Ysbaddaden

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Ysbaddaden props up his eyelids (Illustration by John D. Batten, 1892)

Ysbaddaden Bencawr; "Ysbaddaden, Chief of Giants," is the primary antagonist of the Welsh romance Culhwch ac Olwen. A vicious giant residing in a nigh unreachable castle, he is the father of Olwen and uncle of Goreu fab Custennin. So huge is his frame, he requires great forks to prop up his eyelids.

Role in Welsh and World tradition[edit]

Culhwch at Ysbadadden's court. Image by E. Wallcousins in "Celtic Myth & Legend", Charles Squire, 1920. "Horses shall I have, and chivalry; and my Lord and kinsman Arthur will obtain for me all these things. And I shall gain thy daughter, and thou shalt lose thy life." "Go forward...and when thou hast compassed all these marvels, thou shalt have my daughter for thy wife."

Culhwch's father, King Cilydd son of Celyddon, loses his wife Goleuddydd after a difficult childbirth. When he remarries, the young Culhwch rejects his stepmother's attempt to pair him with his new stepsister. Offended, the new queen puts a curse on him so that he can marry no one besides the beautiful Olwen, daughter of the giant Ysbaddaden. Though he has never seen her, Culhwch becomes infatuated with her, but his father warns him that he will never find her without the aid of his famous cousin Arthur. The young man immediately sets off to seek his kinsman. He finds him at his court in Celliwig in Cornwall and asks for support and assistance.

Arthur agrees to help, and sends six warriors to join Culhwch in his search for daughter Olwen. They travel onwards until they come across the "fairest of the castles of the world", and meet Ysbaddaden's shepherd brother, Custennin. They learn that the castle belongs to Ysbaddaden, that he stripped Custennin of his lands and murdered the shepherd's twenty-three children out of cruelty. Custennin set up a meeting between Culhwch and Olwen, and the maiden agrees to lead Culhwch and his companions to Ysbadadden's castle. The warrior Cai pledges to protect the twenty-fourth son, Goreu with his life.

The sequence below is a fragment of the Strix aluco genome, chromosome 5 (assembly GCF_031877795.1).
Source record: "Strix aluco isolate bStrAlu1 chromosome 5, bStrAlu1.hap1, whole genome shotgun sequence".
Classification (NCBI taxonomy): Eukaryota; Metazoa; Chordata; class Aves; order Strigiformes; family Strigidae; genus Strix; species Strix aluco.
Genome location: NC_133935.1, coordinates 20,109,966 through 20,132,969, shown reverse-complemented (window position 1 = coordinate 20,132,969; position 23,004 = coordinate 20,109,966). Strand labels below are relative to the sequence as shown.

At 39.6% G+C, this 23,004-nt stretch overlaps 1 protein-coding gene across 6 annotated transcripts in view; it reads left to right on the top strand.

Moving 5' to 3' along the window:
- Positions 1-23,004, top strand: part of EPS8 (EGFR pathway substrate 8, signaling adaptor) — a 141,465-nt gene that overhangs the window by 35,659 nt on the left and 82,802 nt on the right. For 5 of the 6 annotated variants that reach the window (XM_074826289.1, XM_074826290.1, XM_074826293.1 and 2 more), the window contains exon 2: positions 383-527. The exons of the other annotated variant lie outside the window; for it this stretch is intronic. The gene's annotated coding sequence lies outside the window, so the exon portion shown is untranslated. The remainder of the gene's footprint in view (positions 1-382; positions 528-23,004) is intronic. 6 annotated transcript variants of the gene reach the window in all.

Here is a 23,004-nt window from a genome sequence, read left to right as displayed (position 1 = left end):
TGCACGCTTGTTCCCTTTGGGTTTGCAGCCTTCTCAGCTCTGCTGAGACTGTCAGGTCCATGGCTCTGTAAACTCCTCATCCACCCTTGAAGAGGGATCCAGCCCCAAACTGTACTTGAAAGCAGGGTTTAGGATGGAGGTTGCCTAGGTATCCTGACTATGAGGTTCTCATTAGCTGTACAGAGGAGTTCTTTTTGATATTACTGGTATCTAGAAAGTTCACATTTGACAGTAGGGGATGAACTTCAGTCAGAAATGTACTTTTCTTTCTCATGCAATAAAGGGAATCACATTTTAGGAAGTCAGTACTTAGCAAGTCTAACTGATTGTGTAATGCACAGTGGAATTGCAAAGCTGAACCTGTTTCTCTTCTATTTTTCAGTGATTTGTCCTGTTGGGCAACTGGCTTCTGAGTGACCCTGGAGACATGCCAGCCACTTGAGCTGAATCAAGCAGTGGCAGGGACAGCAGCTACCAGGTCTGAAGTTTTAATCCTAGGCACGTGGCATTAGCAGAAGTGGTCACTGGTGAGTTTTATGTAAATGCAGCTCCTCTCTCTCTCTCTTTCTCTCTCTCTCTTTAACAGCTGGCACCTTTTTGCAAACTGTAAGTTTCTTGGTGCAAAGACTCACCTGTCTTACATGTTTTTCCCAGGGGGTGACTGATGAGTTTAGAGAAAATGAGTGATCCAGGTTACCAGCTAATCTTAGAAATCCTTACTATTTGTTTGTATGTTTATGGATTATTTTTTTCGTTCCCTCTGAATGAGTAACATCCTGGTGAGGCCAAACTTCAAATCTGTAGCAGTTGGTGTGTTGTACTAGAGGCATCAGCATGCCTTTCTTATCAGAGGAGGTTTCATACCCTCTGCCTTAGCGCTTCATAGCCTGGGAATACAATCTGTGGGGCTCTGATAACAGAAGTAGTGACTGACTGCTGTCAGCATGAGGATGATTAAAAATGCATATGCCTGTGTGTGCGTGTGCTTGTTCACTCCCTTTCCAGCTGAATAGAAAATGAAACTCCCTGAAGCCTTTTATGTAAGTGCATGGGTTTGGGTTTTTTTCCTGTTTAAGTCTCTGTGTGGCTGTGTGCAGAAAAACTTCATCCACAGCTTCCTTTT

The Knights attack the Castle by stealth, killing the nine porters and the nine watchdogs, and enter the giant's hall. Upon their arrival, Ysbaddaden attempts to kill Culhwch with a poison dart, but is outwitted and wounded, first by Bedwyr, then by the enchanter Menw, and finally by Culhwch himself. Eventually, Ysbaddaden relents, and agrees to give Culhwch his daughter on the condition that he completes a number of impossible tasks (anoethau), including hunting the Twrch Trwyth and recovering the exalted prisoner Mabon ap Modron. Culhwch accepts the giant's child and, with the help of Arthur and his knights, eventually completes the numerous tasks.

With the anoethau completed, Culhwch, Goreu and others who "wished ill to Ysbaddaden Bencawr" ride to his court. The giant's beard, skin and flesh are shaved off by Caw of Pictland and, accepting his humiliation and defeat, he is dragged away by Goreu, who avenges his murdered brothers by beheading the giant. Ysbaddaden's head is placed on the spike of the citadel, Goreu claims his uncle's lands as his own, and Olwen is free to marry her love.